17 (4), pp 333-337.

Bill Lord
Lecturer, School of Public Health
Charles Sturt University
Bathurst NSW 2795

Reply to: Effectiveness of Diazepam

Date: 29/10/99

Time: 08:42

Our diazepam is stored at room temperature & is not replaced until expiry.
Perhaps if decay is a well documented phenomenon, the Medicines Control
Agency (UK) should investigate & possibly suggest a sooner expiry date on the
As with medical devices & the MDA, it is imperative to report all adverse
incidents or incidents that may have or be about to cause harm with

medicines to the MCA.

All reports are welcomed & nothing is considered trivial.

Fire & Safety Consultant/Instructor

Reply to: Effectiveness of Diazepam

Date: 30/10/99

Time: 21:28

Re: Loss of potency of diazepam.
We keep our stesolid (diazepam PR) tubes in the fridge at work to stop
this specific problem.


This then led to a discussion about the practicalities of placing refrigerators into ambulances.

What this conversation highlights is the effectiveness of an online mailing list to promote the use of best practice. An academic has highlighted a potential problem brought to light through research and has then asked if this ‘evidence’ has any basis in current practice by requesting feedback. A discussion on the practicalities of the implications of the research can then be conducted, along with issues regarding regulation of the drug’s provision and storage.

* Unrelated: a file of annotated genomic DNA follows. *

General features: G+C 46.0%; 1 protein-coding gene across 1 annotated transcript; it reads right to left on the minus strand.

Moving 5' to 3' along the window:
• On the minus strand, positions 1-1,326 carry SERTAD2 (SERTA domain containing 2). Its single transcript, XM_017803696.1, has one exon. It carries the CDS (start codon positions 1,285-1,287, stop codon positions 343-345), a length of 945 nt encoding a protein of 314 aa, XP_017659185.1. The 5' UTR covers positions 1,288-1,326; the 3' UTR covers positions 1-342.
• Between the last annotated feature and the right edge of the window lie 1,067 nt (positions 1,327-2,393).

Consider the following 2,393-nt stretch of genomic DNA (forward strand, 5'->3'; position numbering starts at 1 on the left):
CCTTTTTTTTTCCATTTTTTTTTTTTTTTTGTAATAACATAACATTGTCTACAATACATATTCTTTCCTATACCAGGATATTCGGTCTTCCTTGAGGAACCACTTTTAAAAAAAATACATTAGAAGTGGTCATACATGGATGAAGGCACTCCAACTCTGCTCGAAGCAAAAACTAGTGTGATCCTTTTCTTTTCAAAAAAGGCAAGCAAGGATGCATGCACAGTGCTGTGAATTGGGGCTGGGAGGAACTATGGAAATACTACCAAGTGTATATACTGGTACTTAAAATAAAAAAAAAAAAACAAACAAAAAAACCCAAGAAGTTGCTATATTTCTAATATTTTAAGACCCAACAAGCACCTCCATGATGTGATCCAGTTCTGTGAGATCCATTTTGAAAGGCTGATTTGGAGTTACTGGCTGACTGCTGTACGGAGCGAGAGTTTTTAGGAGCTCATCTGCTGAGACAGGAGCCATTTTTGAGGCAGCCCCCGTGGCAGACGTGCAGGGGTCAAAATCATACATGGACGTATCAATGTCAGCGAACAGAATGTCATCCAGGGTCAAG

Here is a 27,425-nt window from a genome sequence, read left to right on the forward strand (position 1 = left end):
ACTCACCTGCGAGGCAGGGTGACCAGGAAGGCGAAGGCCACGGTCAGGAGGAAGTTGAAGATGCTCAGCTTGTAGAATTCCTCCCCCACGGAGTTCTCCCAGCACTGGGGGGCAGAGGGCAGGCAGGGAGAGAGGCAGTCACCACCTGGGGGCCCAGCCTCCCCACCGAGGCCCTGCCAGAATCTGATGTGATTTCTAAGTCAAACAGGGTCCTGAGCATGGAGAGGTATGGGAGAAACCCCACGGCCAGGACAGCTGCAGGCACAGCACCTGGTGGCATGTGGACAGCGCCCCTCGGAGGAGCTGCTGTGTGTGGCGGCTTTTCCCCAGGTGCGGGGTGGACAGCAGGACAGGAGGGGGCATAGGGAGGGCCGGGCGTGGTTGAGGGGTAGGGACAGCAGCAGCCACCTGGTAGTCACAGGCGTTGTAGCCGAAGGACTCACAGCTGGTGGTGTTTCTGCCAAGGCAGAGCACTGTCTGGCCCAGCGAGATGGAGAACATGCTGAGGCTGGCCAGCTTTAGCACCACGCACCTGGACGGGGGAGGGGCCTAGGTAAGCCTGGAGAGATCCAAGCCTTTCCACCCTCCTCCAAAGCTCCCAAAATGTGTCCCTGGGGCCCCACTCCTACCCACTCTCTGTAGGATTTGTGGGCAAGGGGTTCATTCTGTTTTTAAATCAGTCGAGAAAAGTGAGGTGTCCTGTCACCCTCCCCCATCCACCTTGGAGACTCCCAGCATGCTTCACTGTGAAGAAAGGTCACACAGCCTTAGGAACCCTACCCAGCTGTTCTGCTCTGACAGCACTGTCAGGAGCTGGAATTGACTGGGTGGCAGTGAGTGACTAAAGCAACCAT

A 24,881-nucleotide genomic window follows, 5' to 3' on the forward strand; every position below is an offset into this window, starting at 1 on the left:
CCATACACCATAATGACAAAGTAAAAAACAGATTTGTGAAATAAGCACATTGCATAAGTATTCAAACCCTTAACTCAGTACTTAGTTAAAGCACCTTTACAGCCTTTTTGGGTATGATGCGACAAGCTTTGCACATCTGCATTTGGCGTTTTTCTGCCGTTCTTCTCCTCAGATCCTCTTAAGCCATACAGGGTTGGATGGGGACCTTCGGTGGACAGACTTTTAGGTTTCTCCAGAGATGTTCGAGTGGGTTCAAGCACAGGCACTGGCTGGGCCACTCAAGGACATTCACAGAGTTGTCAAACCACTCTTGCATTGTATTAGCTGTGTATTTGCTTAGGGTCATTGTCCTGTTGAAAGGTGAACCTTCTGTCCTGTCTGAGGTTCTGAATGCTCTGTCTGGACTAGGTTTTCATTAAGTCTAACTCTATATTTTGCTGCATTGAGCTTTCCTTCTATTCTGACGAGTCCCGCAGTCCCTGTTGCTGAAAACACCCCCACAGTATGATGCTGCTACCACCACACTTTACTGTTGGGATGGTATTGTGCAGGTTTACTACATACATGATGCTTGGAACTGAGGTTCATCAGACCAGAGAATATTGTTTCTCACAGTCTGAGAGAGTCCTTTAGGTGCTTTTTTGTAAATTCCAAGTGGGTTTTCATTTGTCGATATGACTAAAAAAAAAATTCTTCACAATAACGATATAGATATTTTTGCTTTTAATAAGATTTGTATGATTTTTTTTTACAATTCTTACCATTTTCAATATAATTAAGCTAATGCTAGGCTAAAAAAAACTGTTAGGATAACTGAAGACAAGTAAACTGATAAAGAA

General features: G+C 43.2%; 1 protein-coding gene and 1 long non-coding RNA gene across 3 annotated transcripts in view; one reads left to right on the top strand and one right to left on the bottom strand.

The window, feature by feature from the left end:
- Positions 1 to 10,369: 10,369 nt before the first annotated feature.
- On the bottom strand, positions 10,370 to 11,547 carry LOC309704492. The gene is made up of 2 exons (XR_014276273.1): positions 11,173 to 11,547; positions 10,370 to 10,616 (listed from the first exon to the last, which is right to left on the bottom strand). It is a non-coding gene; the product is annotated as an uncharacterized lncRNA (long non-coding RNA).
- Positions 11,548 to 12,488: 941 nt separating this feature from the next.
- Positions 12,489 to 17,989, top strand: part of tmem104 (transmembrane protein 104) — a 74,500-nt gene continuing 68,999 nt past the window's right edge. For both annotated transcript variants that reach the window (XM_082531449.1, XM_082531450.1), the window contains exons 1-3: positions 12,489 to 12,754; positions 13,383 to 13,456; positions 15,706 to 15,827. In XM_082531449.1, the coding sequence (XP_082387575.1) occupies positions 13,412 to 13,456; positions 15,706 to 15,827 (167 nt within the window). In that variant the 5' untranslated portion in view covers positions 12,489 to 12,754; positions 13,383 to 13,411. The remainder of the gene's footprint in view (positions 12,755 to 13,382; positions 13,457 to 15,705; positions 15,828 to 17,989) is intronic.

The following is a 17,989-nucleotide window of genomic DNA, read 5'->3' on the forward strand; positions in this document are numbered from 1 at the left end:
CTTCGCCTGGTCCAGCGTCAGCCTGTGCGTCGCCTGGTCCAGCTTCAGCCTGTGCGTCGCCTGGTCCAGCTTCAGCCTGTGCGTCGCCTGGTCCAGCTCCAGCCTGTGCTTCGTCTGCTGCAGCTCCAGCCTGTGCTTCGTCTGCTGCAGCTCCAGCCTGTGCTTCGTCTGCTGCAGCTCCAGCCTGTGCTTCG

Other recent conversation threads have included evidence related to pre-hospital thrombolysis, and again it’s practicalities based on experience; and sharing information about non-diabetic incidents of hypoglycaemia and their causes.

To join in this process of peer review and share your experiences go to http://www.999.org.uk on the internet and register for the Emergency Care Online.

Or write to CANDOUR to share your thoughts and experiences on any of the above subjects and we will publish them in a question and answer format.

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NHS Clinical Governance Support Team

The Department of Health announced the launch of the NHS Clinical Governance Support Team on the 11 August 1999 which would start its’ work during October 1999. The ASA, through the National Clinical Effectiveness Project, became the first affiliated partner of the Support Team to ensure that the issues unique to UK ambulance services relating to clinical governance were given a voice at national level.